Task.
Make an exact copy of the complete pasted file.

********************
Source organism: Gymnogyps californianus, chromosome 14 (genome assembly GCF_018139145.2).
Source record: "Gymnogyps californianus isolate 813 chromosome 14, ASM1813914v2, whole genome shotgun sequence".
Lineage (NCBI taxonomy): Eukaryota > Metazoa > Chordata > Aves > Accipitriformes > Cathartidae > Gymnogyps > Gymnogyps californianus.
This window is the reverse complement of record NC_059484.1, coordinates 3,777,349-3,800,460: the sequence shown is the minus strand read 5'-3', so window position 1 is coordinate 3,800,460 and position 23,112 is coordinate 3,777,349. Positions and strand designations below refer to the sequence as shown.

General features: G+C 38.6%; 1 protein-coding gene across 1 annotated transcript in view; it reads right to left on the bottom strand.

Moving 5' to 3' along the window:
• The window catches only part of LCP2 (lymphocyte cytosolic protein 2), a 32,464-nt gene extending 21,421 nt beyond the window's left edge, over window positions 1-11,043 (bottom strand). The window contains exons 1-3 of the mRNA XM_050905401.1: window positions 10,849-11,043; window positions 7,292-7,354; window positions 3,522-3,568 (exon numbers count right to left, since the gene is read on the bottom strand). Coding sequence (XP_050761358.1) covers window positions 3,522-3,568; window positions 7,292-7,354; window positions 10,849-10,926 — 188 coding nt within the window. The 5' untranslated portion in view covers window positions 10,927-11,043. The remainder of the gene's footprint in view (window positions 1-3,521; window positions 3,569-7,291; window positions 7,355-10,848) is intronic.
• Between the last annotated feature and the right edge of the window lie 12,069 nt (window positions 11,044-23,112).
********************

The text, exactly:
Source organism: Gymnogyps californianus, chromosome 14 (genome assembly GCF_018139145.2).
Source record: "Gymnogyps californianus isolate 813 chromosome 14, ASM1813914v2, whole genome shotgun sequence".
Lineage (NCBI taxonomy): Eukaryota > Metazoa > Chordata > Aves > Accipitriformes > Cathartidae > Gymnogyps > Gymnogyps californianus.
This window is the reverse complement of record NC_059484.1, coordinates 3,777,349-3,800,460: the sequence shown is the minus strand read 5'-3', so window position 1 is coordinate 3,800,460 and position 23,112 is coordinate 3,777,349. Positions and strand designations below refer to the sequence as shown.

General features: G+C 38.6%; 1 protein-coding gene across 1 annotated transcript in view; it reads right to left on the bottom strand.

Moving 5' to 3' along the window:
• The window catches only part of LCP2 (lymphocyte cytosolic protein 2), a 32,464-nt gene extending 21,421 nt beyond the window's left edge, over window positions 1-11,043 (bottom strand). The window contains exons 1-3 of the mRNA XM_050905401.1: window positions 10,849-11,043; window positions 7,292-7,354; window positions 3,522-3,568 (exon numbers count right to left, since the gene is read on the bottom strand). Coding sequence (XP_050761358.1) covers window positions 3,522-3,568; window positions 7,292-7,354; window positions 10,849-10,926 — 188 coding nt within the window. The 5' untranslated portion in view covers window positions 10,927-11,043. The remainder of the gene's footprint in view (window positions 1-3,521; window positions 3,569-7,291; window positions 7,355-10,848) is intronic.
• Between the last annotated feature and the right edge of the window lie 12,069 nt (window positions 11,044-23,112).